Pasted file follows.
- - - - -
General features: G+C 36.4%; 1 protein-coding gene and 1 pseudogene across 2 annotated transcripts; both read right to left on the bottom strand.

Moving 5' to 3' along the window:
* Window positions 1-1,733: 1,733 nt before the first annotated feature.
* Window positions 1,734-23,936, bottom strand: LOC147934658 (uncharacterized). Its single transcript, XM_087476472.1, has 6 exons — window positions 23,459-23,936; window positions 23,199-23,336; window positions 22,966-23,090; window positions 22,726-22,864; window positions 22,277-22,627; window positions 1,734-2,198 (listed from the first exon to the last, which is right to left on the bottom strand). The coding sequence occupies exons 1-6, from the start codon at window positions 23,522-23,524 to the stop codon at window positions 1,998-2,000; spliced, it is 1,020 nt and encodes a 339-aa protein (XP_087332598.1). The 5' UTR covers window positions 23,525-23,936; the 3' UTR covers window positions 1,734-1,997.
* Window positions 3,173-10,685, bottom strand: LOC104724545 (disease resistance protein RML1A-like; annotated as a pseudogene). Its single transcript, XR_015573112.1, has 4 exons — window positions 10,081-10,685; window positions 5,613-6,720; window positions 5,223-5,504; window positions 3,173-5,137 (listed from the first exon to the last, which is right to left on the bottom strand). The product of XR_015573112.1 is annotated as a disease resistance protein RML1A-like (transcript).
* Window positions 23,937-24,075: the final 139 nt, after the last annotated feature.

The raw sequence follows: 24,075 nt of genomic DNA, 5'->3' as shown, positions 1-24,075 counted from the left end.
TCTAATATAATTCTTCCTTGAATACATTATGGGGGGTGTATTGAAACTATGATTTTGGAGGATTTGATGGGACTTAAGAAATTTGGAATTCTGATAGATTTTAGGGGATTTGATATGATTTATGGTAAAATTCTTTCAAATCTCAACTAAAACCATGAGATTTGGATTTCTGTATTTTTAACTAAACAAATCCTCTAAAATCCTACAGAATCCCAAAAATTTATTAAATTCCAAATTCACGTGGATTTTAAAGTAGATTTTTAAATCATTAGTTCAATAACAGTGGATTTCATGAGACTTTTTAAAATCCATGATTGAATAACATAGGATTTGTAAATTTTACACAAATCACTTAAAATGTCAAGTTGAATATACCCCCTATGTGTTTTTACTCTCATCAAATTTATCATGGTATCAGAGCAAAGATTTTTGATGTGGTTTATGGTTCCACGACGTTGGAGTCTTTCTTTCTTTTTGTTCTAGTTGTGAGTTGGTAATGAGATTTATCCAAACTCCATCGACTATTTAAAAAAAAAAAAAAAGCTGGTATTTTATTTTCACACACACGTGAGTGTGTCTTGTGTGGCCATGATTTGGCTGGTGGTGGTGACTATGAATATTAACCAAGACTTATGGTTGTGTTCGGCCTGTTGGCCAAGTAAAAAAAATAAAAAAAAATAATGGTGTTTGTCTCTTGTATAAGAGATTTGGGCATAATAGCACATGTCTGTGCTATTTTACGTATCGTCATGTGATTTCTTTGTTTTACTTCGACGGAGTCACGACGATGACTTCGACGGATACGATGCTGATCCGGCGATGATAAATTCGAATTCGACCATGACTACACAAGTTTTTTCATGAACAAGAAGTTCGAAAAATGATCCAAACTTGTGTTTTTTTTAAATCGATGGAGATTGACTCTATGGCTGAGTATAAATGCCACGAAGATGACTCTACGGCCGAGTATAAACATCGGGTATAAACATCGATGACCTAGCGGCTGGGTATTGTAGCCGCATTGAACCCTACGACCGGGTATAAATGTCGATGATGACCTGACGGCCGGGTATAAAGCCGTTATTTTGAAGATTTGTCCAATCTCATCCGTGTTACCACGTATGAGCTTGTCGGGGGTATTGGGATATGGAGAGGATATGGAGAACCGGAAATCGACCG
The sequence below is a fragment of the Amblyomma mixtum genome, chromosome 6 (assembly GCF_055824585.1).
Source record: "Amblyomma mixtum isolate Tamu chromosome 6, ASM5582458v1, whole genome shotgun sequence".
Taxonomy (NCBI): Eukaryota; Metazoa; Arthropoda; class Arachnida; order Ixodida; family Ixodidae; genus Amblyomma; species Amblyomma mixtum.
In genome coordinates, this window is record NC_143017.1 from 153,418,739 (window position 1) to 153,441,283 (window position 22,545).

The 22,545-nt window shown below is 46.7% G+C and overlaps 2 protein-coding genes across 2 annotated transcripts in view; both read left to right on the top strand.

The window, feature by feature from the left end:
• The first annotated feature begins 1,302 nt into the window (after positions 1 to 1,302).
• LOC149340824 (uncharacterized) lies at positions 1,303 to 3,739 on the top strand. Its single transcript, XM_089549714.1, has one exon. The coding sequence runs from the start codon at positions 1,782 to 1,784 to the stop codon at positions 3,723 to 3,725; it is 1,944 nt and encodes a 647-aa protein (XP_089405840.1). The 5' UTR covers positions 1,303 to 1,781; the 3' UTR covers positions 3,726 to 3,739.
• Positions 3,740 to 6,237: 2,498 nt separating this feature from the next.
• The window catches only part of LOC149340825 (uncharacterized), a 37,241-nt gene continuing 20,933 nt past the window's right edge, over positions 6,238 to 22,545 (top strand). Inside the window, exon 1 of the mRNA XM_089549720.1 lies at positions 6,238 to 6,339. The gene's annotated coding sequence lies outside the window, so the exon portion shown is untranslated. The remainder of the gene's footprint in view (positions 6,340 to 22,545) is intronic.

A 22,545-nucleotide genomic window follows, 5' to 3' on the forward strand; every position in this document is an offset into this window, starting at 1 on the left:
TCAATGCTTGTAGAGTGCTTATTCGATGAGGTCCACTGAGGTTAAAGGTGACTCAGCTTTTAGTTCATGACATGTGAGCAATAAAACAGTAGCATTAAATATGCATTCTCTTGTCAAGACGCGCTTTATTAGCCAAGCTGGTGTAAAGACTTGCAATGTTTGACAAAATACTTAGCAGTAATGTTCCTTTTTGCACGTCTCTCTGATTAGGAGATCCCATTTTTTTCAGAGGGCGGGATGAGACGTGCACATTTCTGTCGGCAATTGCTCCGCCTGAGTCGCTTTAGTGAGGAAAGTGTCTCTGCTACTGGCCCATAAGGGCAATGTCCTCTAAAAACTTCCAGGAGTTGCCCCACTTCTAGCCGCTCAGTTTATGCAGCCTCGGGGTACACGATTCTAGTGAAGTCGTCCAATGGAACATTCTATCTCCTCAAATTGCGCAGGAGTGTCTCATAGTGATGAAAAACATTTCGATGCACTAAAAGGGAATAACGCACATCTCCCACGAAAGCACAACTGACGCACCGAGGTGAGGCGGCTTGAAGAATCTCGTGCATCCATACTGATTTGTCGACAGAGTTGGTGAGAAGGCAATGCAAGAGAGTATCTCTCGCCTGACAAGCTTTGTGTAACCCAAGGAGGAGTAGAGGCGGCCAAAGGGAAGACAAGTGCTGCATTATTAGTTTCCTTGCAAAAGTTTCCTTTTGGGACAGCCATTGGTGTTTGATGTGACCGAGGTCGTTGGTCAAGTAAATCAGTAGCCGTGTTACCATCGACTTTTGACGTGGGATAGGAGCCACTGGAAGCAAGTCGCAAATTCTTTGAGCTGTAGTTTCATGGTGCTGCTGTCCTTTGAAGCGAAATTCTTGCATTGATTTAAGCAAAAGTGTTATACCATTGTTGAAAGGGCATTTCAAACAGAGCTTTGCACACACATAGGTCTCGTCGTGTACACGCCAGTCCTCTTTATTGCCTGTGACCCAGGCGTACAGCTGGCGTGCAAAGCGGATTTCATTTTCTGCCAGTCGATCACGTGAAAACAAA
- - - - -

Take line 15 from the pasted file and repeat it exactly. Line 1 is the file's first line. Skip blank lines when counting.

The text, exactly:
• The first annotated feature begins 1,302 nt into the window (after positions 1 to 1,302).